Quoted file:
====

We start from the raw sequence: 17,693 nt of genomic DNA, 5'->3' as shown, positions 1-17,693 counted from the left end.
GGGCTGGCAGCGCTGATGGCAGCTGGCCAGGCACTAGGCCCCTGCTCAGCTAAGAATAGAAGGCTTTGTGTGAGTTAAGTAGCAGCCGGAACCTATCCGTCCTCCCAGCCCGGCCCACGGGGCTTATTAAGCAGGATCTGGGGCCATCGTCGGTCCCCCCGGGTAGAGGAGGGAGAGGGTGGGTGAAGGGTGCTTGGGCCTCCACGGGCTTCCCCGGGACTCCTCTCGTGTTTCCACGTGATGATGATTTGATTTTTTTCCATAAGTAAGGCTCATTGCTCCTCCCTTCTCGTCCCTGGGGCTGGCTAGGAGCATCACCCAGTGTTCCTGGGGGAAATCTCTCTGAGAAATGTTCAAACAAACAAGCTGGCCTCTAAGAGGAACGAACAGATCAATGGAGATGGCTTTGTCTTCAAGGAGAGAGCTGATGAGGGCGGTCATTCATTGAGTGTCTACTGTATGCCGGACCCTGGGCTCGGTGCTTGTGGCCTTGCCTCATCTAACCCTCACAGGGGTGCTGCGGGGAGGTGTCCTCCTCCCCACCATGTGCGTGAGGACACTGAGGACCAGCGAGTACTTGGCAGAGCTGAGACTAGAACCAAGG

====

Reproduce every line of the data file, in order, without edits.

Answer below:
We start from the raw sequence: 17,693 nt of genomic DNA, 5'->3' as shown, positions 1-17,693 counted from the left end.
GGGCTGGCAGCGCTGATGGCAGCTGGCCAGGCACTAGGCCCCTGCTCAGCTAAGAATAGAAGGCTTTGTGTGAGTTAAGTAGCAGCCGGAACCTATCCGTCCTCCCAGCCCGGCCCACGGGGCTTATTAAGCAGGATCTGGGGCCATCGTCGGTCCCCCCGGGTAGAGGAGGGAGAGGGTGGGTGAAGGGTGCTTGGGCCTCCACGGGCTTCCCCGGGACTCCTCTCGTGTTTCCACGTGATGATGATTTGATTTTTTTCCATAAGTAAGGCTCATTGCTCCTCCCTTCTCGTCCCTGGGGCTGGCTAGGAGCATCACCCAGTGTTCCTGGGGGAAATCTCTCTGAGAAATGTTCAAACAAACAAGCTGGCCTCTAAGAGGAACGAACAGATCAATGGAGATGGCTTTGTCTTCAAGGAGAGAGCTGATGAGGGCGGTCATTCATTGAGTGTCTACTGTATGCCGGACCCTGGGCTCGGTGCTTGTGGCCTTGCCTCATCTAACCCTCACAGGGGTGCTGCGGGGAGGTGTCCTCCTCCCCACCATGTGCGTGAGGACACTGAGGACCAGCGAGTACTTGGCAGAGCTGAGACTAGAACCAAGG